Wednesday, October 25, 2017

A Tour of the Station Outlying Structures Part 2

NPX is the 3 letter code for South Pole International Airport of which this is the fueling station. When the LC-130 Hercules (ski-equipped) plane lands most of the AN8 fuel is offloaded to one of these 9,000 gallon tanks where it is then pumped under the ice by the pump on the far left to the fuel tank farm 50 feet under the ice. This tank farm is in the same tunnel area of the power plant, logistics, and Costco, where the food is stored. The Hercules is left with enough  fuel to make it back to McMurdo 835 miles away. During the summer there are several daily flights. There is about 450,000 gallons of fuel stored to power the station's generators. The other tank is used to fuel the smaller planes that arrive during the summer.
There are 9 groups of 5 each fuel storage tanks that hold a total of 450,000 gallons of AN8 fuel. This is the antifreeze version of JP8 jet fuel. It powers all the generators and heavy equipment.

The delivered cost of this fuel is $45 per gallon. The monthly fuel cost to run the station is approximately one million dollars per month. Since the fuel is stored at -70F there is no petroleum breakdown.

Back through the door to Costco.

On another post I talked about the station's emergency pod where if the station fails the winter crew will evacuate to. This pod, of which I am standing underneath, can become completely separate from the rest of the station with refrigerated doors and separate emergency power generators. On the right is shown the ice melting machine for producing drinking water. Snow/ice needs to be manually loaded. To the left of this is a fuel tank (mostly covered by snow) for the emergency power generators. 

This is the emergency pod with the fuel tank shown in front of the ice melter.

There is a network of under the ice tunnels (will be explored on a future post) that can be used during an emergency egress from the station. This is one of the exits. If the station fails along with power these tunnels can be very scary to negotiate through in the dark. Then of course what do you do when you emerge from the tunnel in the dark winter. There are a few heated outbuildings but if power is gone it could be pretty rough waiting for a rescue that could be weeks away. It's gets you thinking about how life can quickly change during a South Pole winter.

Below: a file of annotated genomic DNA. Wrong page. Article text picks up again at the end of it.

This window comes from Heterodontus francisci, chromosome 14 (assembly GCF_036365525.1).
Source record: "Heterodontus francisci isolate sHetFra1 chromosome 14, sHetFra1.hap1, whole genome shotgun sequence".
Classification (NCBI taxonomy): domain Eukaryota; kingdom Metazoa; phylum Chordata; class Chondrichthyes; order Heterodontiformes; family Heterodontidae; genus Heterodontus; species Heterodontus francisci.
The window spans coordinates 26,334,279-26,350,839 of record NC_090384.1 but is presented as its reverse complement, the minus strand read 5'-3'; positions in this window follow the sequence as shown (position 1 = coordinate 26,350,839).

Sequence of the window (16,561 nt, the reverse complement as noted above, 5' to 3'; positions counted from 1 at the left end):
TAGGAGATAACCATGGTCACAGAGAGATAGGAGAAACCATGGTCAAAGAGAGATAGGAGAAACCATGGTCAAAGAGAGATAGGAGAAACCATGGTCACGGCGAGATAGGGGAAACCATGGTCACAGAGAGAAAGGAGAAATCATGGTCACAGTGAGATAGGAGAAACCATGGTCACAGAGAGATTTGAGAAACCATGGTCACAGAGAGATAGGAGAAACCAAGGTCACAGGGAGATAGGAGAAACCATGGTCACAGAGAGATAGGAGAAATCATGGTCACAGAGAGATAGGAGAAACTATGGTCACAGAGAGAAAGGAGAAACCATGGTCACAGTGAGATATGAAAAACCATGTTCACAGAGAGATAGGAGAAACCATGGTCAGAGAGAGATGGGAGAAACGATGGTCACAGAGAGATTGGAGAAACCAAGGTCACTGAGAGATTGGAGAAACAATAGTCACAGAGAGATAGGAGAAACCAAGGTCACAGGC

Various summer vehicles.

This looks cool!

During my McMurdo Station winter in 2012 I was a station driver of the Pisten Bully during my off work hours. They are fun to drive, will turn on a dime, and I spent many hours taking people to work and on tours. It was really fun to drive out on the sea-ice and watch penguins and seals surfacing from a small opening in the ice. The "roads" across the sea-ice are well marked with flags.

During my South Pole 2013 Winter I learned to drive the Logan Motor Corporation (LMC). It's a bit more difficult to drive since each track is controlled by a lever instead of a Pisten Bully that has a wheel and drives like a car. But with a little practice it is a lot more fun since it drives like a tank. 

From 2013.

Some of the storage berms are well marked but many are covered in snow and ice.These must be new ones.

100,000 gallons of emergency fuel storage on sledges. Beyond that is the "End of the World."

During the few summer months Disc Golf is popular.

Shoveling snow off the GOES dome stairway. 
It has been blowing hard all week again. So Les is out once again to clear in front of the station.

I finally completed my run, bike and row to McMurdo and back a distance of 1,670 miles.

Arriving in McMurdo August 10th then turning around back to the South Pole. I received a really cool carved aluminum shot glass for arriving first.

There were two of us that did the round trip. The other guy finished a day ahead of me. 


  1. Catching up on your blog...yummmm fresh fruits and veggies. Must be like gold...I guess any day now you will be returning to the hood...glad you are feeling better and could complete your round trip indoor adventure...

  2. Thanks Janice and Charlie. Due to weather flights have been canceled so I am still here. Hope to get out soon. thanks for all your comments this season! Mike